RBI expected to raise SLR, CRR
By Neelima Shankar
Oct 27, 2009
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Reserve Bank of India (RBI) is likely to discuss exit from its accommodative monetary policy in its quarterly credit policy review on October 27, 2009. It is, however, expected to maintain its key rates.

Analysts say that the apex bank might raise inflation targets for the coming financial year in order to suck out excess liquidity from the banking system. Some analysts hold a view that the bank will come out with fresh regulations on securitised debt and introduce new currency derivative products. Apart from this, the central bank can announce measures related to better financial inclusion by permitting kiranawalas, shopkeepers, individual petrol pump owners, retired teachers and agents of small saving schemes and insurance companies to operate as business correspondents.

Ramya Suryanarayanan, a Singapore-based economist at DBS said "We expect the prevailing hawkish tone to be raised another notch and expect clearer signals that rate hikes are imminent". She added that the Statutory Liquidity Ratio (SLR) could be raised by 100 basis points to 25 percent in early next week. SLR is the minimum share of banks deposits that they have to maintain in liquid assets like government bonds.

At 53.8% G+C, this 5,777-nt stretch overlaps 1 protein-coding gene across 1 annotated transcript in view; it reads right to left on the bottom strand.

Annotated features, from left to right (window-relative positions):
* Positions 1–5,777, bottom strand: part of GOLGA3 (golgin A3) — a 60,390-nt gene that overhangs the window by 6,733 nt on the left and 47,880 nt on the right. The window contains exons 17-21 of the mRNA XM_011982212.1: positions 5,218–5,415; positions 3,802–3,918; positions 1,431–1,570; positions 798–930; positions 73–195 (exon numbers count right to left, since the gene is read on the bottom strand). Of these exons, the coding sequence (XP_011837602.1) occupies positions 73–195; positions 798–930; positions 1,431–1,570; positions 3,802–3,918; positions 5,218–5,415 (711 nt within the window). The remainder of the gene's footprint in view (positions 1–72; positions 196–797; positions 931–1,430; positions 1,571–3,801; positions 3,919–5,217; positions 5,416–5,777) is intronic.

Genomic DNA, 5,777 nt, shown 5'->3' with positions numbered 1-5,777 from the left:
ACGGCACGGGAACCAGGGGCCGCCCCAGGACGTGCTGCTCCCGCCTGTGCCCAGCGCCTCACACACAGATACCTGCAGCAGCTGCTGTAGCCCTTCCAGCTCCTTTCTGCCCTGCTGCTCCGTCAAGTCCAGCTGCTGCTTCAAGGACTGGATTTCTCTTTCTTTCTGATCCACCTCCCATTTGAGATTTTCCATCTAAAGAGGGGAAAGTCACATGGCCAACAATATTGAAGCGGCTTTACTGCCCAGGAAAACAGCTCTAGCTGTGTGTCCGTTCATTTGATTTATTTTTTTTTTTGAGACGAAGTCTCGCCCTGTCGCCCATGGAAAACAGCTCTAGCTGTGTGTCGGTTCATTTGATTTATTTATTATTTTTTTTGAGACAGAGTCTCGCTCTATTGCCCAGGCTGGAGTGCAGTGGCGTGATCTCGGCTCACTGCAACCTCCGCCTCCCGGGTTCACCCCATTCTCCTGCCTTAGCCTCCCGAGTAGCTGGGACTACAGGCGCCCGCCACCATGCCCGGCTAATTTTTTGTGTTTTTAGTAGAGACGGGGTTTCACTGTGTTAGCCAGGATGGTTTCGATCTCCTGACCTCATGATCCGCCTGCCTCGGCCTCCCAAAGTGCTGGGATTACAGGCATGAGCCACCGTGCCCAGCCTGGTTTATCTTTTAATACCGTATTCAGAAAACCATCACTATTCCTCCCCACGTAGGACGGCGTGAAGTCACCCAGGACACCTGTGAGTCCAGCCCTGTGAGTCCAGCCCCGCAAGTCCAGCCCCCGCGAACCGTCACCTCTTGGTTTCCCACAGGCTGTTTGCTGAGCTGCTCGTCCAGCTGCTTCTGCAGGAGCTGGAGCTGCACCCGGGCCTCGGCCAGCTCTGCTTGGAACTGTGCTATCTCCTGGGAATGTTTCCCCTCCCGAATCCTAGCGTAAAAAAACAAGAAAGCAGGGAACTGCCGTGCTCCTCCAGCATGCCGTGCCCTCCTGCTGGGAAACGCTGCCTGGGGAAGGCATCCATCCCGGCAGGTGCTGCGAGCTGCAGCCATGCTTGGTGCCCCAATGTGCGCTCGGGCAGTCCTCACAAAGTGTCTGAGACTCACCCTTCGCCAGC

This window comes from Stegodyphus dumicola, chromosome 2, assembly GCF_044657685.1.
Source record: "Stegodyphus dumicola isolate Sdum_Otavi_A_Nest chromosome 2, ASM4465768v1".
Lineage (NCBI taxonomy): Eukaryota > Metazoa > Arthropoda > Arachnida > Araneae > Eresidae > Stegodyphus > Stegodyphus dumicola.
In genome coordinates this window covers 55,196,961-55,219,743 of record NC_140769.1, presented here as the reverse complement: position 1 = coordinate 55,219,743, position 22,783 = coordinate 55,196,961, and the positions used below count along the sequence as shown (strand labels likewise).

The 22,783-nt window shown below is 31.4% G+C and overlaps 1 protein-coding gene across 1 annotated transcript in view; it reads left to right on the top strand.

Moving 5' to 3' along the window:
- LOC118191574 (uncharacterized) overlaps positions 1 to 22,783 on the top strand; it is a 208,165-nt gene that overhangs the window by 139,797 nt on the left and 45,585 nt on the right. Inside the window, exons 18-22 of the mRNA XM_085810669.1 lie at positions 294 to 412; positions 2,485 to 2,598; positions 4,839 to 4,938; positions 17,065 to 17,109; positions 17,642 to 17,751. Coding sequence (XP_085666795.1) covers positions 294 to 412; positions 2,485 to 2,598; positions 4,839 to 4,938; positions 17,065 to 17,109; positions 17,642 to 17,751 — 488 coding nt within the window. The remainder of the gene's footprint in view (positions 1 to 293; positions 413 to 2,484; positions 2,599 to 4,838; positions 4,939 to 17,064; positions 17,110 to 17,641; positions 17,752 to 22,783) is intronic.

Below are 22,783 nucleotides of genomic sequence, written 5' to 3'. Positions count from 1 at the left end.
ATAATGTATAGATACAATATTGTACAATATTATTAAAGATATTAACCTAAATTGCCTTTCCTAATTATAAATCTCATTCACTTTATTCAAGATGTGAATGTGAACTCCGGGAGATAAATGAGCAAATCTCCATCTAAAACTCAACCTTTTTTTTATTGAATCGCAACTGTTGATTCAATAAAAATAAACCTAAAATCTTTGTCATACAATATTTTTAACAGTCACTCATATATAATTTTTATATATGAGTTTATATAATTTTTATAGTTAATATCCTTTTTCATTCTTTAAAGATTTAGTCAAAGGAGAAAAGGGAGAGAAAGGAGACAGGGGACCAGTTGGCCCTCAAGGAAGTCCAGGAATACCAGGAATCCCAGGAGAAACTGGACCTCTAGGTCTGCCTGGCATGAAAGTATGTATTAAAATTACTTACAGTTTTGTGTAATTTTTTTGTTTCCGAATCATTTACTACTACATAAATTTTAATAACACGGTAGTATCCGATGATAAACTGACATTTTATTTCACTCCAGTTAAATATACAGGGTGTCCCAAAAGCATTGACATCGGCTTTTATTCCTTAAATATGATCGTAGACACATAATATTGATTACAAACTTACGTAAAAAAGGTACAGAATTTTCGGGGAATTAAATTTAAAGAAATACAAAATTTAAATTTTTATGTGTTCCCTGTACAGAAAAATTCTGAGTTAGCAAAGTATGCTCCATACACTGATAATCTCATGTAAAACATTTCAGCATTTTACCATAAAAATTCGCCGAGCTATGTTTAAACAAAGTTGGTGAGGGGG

Some analysts also say that there is a possibility of an increase in the Cash Reserve Ratio (CRR). Royal bank of Scotland expects a hike of 50 bps in the ratio.

India's wholesale prices increased at pace of 1.2 percent by mid-October. As a result of this many feel that RBI will take steps to bring down the demand-side inflation, which is caused by excess liquidity, since it does not have any control over supply-side inflation.

RBI might also change certain regulations on securitised debt. Bankers feel that RBI may ask the banks to hold a portion of loans into securities for a certain period of time. Siddharth Rath, senior vice president and head of capital markets group at Axis Bank said, "RBI is contemplating the move in the wake of the global financial market crisis and hopes that a minimum lock-in period would lead to greater due diligence from bankers in origination."


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